The endless controversy concerning the Parthenon/Elgin Marbles in the British Museum is iconic. Although such claims for the unqualified return of cultural material to countries of origin have met with some success in the courts, the diplomatic arena and the private sector, a trend toward more collaborative solutions including long­term loans is evident. Recently, the focus of cultural heritage lawyers has had to extend to the deliberate destruction of monuments and cultural objects by terrorists. Responses to such savagery have included the creation of safe havens and greater attention in anti-terrorist initiatives to the protection of cultural objects. The legal framework for protecting the global heritage is both essential and evolving.

ISIS and the Threat to Our Cultural Heritage: What Can the World Do?

Dr. James Cuno '73, President and CEO of the J. Paul Getty Trust
Thursday, November 5 - 7:30 pm
Hudson Concert Hall, Mary Stuart Rogers Music Center, Willamette University
(this event is free and open to the public)

In this talk, Dr. James Cuno, veteran museum director and author of Who Owns Antiquity?, will consider the campaign of ISIS (the Islamic State in Iraq and al­Sham; greater Syria) against the Middle East’s cultural heritage as well as exploring the conceptual framework and practical limitations of the United Nation’s response to it.

Drawing the Parthenon Sculpture

Dr. Katherine A. Schwab, Fairfield University
Thursday, November 12 - 7:30 pm
Roger Hull Lecture Hall, Hallie Ford Museum of Art, Willamette University
(this event is free and open to the public)

Drawing is a way of seeing and analyzing the evidence. Dr. Schwab has used unique drawing techniques as a fundamental component of her investigations in studying the East and North metopes from the Parthenon, a series of marble panels with relief sculpture which suffered devastating damage in post­-Antiquity. In this talk, Dr. Schwab will show examples of her drawings, as well as discussing her analysis of natural light, pigment and added metal to increase our understanding of the original appearance of the Parthenon sculptures.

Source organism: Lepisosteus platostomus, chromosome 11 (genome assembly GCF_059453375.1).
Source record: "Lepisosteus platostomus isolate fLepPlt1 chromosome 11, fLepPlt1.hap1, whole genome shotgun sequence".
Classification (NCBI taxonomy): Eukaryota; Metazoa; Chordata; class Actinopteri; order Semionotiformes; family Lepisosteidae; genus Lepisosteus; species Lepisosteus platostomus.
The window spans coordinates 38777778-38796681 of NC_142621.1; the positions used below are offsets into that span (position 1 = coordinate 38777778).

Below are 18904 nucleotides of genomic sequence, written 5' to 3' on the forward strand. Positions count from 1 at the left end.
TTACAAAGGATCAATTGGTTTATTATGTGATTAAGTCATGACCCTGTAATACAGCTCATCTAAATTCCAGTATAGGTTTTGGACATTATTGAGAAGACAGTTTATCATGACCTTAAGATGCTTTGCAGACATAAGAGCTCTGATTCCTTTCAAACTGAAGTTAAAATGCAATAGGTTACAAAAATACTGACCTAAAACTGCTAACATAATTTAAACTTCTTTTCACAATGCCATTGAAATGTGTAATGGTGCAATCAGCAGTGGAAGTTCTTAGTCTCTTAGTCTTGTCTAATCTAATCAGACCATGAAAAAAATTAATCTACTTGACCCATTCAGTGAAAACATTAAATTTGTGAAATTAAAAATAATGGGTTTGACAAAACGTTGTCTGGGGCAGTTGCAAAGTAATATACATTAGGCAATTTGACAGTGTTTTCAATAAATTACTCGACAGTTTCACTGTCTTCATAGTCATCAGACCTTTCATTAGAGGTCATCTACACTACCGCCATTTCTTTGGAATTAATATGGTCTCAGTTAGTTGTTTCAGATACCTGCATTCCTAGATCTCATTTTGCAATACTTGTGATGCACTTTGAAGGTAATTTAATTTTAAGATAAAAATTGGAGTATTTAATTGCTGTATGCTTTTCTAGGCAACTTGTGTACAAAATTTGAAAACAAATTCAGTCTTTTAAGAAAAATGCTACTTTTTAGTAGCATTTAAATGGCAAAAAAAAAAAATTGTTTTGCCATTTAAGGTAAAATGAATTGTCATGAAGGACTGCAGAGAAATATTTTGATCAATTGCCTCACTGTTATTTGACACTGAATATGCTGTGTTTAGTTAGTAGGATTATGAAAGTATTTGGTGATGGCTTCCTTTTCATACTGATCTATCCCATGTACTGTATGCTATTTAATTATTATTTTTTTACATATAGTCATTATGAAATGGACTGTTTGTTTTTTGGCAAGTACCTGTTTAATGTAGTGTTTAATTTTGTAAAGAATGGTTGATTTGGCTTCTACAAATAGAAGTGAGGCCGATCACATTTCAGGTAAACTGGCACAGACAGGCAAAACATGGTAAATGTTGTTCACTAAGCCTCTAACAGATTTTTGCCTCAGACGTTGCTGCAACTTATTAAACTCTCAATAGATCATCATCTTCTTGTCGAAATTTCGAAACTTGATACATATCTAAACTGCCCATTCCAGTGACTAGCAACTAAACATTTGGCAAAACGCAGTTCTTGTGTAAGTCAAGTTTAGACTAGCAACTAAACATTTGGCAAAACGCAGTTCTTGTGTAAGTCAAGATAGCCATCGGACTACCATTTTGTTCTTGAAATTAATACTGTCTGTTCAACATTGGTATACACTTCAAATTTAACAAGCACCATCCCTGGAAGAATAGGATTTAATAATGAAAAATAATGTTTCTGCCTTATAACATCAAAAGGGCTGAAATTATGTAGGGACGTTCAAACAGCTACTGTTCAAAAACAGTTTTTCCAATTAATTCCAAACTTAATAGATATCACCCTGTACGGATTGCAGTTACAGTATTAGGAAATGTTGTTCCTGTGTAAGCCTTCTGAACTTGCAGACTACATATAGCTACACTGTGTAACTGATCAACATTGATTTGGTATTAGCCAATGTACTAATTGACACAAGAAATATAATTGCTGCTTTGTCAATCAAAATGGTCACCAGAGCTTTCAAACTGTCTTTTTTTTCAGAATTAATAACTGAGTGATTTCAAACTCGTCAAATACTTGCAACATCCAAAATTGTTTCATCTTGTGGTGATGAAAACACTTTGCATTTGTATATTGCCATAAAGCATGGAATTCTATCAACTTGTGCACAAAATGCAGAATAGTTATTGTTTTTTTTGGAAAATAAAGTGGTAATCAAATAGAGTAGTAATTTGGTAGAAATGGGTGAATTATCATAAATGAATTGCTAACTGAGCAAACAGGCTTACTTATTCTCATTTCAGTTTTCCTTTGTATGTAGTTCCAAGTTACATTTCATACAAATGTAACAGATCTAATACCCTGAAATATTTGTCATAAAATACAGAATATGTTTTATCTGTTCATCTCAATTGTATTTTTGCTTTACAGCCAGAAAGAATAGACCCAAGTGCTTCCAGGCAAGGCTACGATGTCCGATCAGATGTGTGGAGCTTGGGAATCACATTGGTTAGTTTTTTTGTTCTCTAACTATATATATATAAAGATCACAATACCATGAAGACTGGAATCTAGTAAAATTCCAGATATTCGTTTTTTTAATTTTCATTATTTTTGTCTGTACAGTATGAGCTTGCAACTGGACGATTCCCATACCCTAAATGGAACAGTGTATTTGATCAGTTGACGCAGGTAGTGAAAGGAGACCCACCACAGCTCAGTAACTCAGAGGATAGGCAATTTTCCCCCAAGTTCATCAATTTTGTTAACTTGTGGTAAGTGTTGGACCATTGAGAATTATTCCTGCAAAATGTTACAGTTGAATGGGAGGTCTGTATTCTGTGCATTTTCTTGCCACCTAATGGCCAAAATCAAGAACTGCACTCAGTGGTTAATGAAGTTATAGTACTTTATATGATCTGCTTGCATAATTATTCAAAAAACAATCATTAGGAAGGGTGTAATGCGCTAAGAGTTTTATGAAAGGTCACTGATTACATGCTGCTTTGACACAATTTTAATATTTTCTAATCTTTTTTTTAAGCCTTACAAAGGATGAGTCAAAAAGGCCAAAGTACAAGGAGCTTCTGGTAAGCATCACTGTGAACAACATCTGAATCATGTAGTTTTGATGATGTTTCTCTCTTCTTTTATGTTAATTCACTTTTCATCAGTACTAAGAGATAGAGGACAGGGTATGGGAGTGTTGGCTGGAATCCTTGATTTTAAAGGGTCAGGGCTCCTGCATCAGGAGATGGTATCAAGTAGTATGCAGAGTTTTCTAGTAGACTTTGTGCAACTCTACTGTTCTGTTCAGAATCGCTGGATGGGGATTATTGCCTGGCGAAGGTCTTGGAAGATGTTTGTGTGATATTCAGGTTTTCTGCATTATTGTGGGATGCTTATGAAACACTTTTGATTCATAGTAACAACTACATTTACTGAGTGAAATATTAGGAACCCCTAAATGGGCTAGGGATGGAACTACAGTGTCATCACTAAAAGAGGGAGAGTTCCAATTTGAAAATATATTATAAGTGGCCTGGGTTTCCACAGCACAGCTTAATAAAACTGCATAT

Financial Support

This lecture series is sponsored by the Verda Karen McCracken Young Fund of the Department of Art History, the Center for Ancient Studies and Archaeology, and the Hallie Ford Museum of Art at Willamette University. Robert Edsel’s lecture is a partnership between Willamette University’s Atkinson Lecture Series and the Hallie Ford Museum of Art.

Robert Edsel’s lecture is a partnership between Willamette University’s Atkinson Lecture Series and the Hallie Ford Museum of Art. Financial support for this lecture has been provided by funds from Caroline Rubio, mother of Melvin Henderson­ Rubio ‘74. Additional funds have been provided by the Atkinson Endowment Fund, the Hallie Ford Museum of Art and the Sponenburgh Fund of the Department of Art History at Willamette University; the City of Salem’s Transient Occupancy Tax funds; and the Oregon Arts Commission. Special thanks to the Historic Elsinore Theatre.

Lecture Locations

Fall Lecture Series Map

Sept. 3, 17; Oct. 1, 22 — Paulus Lecture Hall, College of Law, Willamette University

Sept. 29; Oct. 13; Nov. 12 — Roger Hull Lecture Hall, Hallie Ford Museum of Art, Willamette University

Oct. 15 — The Historic Elsinore Theatre, 170 High Street SE, Salem

Nov. 5 — Hudson Concert Hall, Mary Stuart Rogers Music Center, Willamette University